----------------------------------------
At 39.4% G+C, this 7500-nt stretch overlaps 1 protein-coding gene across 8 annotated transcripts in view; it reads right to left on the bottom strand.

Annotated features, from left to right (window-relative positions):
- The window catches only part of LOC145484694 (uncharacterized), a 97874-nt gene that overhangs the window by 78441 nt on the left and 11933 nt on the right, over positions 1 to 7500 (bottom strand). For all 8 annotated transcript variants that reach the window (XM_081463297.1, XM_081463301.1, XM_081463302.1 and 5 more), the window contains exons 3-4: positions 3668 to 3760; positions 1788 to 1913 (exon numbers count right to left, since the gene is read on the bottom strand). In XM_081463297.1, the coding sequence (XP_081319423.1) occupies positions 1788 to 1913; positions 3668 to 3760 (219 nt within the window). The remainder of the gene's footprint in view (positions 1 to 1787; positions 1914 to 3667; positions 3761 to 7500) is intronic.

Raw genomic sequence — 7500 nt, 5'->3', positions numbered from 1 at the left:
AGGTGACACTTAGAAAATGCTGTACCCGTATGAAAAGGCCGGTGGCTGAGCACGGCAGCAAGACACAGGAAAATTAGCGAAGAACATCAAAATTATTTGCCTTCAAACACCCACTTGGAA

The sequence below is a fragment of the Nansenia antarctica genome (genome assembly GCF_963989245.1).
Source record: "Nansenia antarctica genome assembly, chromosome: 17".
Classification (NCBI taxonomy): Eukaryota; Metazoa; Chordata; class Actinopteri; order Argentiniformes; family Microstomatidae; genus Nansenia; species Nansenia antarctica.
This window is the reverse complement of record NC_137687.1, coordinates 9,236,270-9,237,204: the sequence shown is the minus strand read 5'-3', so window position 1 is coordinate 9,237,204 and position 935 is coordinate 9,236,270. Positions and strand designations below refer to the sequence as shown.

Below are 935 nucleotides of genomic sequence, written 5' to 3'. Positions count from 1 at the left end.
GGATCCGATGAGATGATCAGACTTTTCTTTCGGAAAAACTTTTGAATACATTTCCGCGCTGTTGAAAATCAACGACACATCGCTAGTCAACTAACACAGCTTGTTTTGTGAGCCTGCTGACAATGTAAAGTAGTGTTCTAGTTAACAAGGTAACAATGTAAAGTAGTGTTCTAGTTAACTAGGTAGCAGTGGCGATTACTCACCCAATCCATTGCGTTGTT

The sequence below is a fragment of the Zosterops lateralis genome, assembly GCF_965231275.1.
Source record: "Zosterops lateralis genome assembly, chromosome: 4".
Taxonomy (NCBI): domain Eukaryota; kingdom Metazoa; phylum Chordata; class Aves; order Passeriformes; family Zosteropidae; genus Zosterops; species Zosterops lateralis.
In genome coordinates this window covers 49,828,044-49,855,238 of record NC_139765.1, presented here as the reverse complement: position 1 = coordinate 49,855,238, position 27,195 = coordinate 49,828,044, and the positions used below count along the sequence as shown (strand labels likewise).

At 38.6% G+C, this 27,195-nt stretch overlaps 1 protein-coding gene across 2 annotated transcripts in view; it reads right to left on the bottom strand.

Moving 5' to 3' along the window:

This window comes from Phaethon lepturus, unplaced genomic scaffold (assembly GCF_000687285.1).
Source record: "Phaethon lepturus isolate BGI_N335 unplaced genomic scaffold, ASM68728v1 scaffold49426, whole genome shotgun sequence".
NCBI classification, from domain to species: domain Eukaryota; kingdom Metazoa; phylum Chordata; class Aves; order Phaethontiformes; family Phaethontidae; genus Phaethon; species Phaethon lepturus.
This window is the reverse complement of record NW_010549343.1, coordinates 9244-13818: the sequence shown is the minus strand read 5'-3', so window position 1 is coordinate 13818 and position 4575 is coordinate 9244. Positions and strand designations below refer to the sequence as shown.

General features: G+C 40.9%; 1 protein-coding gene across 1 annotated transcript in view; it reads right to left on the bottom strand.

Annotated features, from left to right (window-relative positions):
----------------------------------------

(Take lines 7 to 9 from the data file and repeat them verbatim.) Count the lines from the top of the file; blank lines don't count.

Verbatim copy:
Source record: "Nansenia antarctica genome assembly, chromosome: 17".
Classification (NCBI taxonomy): Eukaryota; Metazoa; Chordata; class Actinopteri; order Argentiniformes; family Microstomatidae; genus Nansenia; species Nansenia antarctica.
This window is the reverse complement of record NC_137687.1, coordinates 9,236,270-9,237,204: the sequence shown is the minus strand read 5'-3', so window position 1 is coordinate 9,237,204 and position 935 is coordinate 9,236,270. Positions and strand designations below refer to the sequence as shown.